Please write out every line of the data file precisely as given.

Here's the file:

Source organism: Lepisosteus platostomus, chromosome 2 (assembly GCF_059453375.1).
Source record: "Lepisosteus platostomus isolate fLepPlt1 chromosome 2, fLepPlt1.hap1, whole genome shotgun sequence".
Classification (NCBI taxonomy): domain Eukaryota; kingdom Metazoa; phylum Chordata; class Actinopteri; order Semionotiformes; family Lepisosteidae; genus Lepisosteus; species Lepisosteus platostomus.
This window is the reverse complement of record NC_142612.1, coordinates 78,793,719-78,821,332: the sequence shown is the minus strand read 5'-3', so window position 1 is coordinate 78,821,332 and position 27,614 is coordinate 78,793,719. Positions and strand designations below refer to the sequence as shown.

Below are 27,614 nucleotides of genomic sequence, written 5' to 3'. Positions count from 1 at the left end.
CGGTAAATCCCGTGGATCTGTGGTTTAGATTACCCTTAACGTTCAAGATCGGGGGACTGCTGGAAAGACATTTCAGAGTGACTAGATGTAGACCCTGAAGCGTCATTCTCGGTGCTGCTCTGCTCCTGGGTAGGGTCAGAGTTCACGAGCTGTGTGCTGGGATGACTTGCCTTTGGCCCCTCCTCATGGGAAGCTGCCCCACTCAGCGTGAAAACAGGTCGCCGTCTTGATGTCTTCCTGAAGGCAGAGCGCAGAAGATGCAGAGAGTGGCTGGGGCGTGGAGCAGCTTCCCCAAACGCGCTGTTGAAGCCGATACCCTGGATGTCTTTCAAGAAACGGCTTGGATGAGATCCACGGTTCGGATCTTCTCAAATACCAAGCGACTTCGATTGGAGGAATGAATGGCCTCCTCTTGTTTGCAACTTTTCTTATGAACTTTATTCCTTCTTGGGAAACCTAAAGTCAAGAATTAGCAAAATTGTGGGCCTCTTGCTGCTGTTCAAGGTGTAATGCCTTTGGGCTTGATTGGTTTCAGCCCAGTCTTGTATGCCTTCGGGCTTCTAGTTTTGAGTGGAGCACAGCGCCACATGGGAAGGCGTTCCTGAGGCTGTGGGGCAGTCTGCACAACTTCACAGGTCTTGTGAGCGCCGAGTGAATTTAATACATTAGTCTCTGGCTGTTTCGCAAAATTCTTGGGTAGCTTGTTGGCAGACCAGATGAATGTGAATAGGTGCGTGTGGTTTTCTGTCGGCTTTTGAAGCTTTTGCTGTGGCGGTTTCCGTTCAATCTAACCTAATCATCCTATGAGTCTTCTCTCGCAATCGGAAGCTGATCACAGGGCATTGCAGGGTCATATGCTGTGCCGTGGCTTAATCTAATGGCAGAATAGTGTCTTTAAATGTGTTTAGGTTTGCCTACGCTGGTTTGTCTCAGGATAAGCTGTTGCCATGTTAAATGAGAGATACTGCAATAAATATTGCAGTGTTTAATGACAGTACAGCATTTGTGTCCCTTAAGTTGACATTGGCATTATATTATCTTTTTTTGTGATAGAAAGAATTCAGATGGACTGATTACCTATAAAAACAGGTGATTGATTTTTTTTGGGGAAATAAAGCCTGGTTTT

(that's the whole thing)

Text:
Source organism: Lepisosteus platostomus, chromosome 2 (assembly GCF_059453375.1).
Source record: "Lepisosteus platostomus isolate fLepPlt1 chromosome 2, fLepPlt1.hap1, whole genome shotgun sequence".
Classification (NCBI taxonomy): domain Eukaryota; kingdom Metazoa; phylum Chordata; class Actinopteri; order Semionotiformes; family Lepisosteidae; genus Lepisosteus; species Lepisosteus platostomus.
This window is the reverse complement of record NC_142612.1, coordinates 78,793,719-78,821,332: the sequence shown is the minus strand read 5'-3', so window position 1 is coordinate 78,821,332 and position 27,614 is coordinate 78,793,719. Positions and strand designations below refer to the sequence as shown.

Below are 27,614 nucleotides of genomic sequence, written 5' to 3'. Positions count from 1 at the left end.
CGGTAAATCCCGTGGATCTGTGGTTTAGATTACCCTTAACGTTCAAGATCGGGGGACTGCTGGAAAGACATTTCAGAGTGACTAGATGTAGACCCTGAAGCGTCATTCTCGGTGCTGCTCTGCTCCTGGGTAGGGTCAGAGTTCACGAGCTGTGTGCTGGGATGACTTGCCTTTGGCCCCTCCTCATGGGAAGCTGCCCCACTCAGCGTGAAAACAGGTCGCCGTCTTGATGTCTTCCTGAAGGCAGAGCGCAGAAGATGCAGAGAGTGGCTGGGGCGTGGAGCAGCTTCCCCAAACGCGCTGTTGAAGCCGATACCCTGGATGTCTTTCAAGAAACGGCTTGGATGAGATCCACGGTTCGGATCTTCTCAAATACCAAGCGACTTCGATTGGAGGAATGAATGGCCTCCTCTTGTTTGCAACTTTTCTTATGAACTTTATTCCTTCTTGGGAAACCTAAAGTCAAGAATTAGCAAAATTGTGGGCCTCTTGCTGCTGTTCAAGGTGTAATGCCTTTGGGCTTGATTGGTTTCAGCCCAGTCTTGTATGCCTTCGGGCTTCTAGTTTTGAGTGGAGCACAGCGCCACATGGGAAGGCGTTCCTGAGGCTGTGGGGCAGTCTGCACAACTTCACAGGTCTTGTGAGCGCCGAGTGAATTTAATACATTAGTCTCTGGCTGTTTCGCAAAATTCTTGGGTAGCTTGTTGGCAGACCAGATGAATGTGAATAGGTGCGTGTGGTTTTCTGTCGGCTTTTGAAGCTTTTGCTGTGGCGGTTTCCGTTCAATCTAACCTAATCATCCTATGAGTCTTCTCTCGCAATCGGAAGCTGATCACAGGGCATTGCAGGGTCATATGCTGTGCCGTGGCTTAATCTAATGGCAGAATAGTGTCTTTAAATGTGTTTAGGTTTGCCTACGCTGGTTTGTCTCAGGATAAGCTGTTGCCATGTTAAATGAGAGATACTGCAATAAATATTGCAGTGTTTAATGACAGTACAGCATTTGTGTCCCTTAAGTTGACATTGGCATTATATTATCTTTTTTTGTGATAGAAAGAATTCAGATGGACTGATTACCTATAAAAACAGGTGATTGATTTTTTTTGGGGAAATAAAGCCTGGTTTT